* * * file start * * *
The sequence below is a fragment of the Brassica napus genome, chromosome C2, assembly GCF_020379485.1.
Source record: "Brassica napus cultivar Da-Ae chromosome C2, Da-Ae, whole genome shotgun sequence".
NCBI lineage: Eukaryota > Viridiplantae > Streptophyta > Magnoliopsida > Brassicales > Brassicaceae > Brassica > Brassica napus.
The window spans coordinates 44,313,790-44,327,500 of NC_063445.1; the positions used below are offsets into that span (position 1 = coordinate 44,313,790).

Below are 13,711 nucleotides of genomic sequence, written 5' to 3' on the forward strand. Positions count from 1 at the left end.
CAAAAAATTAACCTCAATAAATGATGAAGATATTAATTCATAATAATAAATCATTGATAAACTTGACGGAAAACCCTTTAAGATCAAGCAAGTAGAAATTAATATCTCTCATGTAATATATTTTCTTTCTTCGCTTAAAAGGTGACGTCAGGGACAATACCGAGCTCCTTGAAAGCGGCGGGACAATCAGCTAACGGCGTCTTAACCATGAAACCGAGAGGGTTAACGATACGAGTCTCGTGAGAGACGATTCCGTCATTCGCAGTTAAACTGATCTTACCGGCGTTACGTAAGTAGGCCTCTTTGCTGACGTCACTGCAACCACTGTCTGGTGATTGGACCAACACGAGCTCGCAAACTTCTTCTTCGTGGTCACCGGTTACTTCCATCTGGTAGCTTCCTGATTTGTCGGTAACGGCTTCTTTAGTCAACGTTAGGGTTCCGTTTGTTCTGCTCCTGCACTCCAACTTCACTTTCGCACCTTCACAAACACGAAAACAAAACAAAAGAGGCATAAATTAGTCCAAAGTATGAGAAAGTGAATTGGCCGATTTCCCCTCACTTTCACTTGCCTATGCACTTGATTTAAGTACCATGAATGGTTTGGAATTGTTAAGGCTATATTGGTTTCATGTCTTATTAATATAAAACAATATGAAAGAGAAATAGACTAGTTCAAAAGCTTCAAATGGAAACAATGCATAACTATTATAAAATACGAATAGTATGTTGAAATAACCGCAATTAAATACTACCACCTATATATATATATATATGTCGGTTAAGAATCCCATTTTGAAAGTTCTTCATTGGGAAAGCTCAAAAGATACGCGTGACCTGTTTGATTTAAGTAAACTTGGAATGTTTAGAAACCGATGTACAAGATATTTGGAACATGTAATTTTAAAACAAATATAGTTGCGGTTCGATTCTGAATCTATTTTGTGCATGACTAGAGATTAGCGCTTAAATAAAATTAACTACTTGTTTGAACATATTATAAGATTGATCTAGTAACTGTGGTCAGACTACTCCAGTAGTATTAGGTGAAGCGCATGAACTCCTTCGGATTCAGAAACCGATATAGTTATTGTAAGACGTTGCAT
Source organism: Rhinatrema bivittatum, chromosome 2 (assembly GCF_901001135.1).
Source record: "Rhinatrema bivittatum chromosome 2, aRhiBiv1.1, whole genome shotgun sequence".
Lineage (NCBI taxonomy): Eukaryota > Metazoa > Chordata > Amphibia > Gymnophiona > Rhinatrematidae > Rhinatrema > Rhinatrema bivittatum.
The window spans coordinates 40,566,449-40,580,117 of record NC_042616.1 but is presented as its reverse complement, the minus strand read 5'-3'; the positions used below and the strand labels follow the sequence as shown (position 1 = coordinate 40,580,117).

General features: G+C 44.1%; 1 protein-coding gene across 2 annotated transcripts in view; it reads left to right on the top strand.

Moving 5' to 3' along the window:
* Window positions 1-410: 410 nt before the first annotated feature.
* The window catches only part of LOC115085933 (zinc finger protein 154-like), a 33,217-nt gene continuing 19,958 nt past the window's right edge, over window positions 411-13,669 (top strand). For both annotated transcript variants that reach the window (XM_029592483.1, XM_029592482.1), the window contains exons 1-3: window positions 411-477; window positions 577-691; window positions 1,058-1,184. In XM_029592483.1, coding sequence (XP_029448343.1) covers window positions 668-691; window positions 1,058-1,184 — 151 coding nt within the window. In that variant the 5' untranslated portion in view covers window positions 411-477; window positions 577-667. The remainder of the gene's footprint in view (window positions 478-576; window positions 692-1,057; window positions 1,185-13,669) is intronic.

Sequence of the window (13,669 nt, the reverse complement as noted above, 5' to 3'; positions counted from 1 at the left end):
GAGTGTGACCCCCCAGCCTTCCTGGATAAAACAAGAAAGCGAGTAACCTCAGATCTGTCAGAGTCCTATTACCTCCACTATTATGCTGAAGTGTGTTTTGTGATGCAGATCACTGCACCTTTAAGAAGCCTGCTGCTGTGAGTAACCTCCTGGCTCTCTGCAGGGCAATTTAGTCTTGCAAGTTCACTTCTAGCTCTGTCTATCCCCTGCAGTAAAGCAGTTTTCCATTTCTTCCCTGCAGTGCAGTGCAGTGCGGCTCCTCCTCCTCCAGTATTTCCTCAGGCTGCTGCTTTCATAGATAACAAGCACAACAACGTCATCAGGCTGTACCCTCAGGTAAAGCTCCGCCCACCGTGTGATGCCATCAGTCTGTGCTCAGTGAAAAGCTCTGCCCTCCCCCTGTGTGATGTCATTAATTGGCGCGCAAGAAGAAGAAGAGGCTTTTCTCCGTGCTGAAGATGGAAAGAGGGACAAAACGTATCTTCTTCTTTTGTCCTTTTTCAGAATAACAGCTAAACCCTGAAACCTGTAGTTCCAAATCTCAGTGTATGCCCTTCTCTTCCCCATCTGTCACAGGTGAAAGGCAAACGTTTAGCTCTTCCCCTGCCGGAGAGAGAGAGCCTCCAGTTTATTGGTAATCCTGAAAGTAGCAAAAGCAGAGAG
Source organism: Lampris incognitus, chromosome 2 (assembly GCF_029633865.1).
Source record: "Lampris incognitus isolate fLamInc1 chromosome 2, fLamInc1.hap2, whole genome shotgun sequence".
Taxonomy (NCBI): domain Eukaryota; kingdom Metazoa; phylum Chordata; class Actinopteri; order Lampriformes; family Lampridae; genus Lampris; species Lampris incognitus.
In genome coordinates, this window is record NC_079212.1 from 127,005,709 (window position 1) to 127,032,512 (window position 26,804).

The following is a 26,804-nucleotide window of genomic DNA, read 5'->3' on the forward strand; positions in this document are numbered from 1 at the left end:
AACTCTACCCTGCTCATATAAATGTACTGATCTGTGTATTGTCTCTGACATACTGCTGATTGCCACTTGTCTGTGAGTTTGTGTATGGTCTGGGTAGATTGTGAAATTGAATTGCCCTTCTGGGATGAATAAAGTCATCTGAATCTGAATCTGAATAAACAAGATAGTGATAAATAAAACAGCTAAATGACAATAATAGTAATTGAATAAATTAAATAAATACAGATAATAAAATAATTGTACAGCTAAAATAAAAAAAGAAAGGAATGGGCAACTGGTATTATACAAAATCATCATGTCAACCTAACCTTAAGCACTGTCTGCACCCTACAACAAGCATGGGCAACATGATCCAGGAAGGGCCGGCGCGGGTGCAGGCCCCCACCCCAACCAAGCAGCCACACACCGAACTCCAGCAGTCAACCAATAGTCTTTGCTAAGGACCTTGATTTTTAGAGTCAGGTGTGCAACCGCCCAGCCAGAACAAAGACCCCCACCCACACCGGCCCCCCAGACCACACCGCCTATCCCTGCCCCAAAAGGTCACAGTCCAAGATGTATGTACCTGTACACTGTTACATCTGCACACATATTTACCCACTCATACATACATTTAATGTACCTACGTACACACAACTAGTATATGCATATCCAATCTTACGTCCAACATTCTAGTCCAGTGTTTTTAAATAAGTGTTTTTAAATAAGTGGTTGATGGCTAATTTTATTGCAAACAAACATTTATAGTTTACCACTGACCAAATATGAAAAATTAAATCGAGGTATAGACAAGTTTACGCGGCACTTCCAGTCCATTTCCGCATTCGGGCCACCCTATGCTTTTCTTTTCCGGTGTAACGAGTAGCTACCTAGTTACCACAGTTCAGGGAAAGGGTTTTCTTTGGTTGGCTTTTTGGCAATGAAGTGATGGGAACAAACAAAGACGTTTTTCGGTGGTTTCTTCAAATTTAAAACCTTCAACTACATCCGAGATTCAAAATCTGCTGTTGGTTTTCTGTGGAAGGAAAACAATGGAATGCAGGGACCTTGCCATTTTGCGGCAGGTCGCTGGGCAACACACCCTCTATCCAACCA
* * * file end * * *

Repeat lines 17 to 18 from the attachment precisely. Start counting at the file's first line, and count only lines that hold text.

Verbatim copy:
Source organism: Lampris incognitus, chromosome 2 (assembly GCF_029633865.1).
Source record: "Lampris incognitus isolate fLamInc1 chromosome 2, fLamInc1.hap2, whole genome shotgun sequence".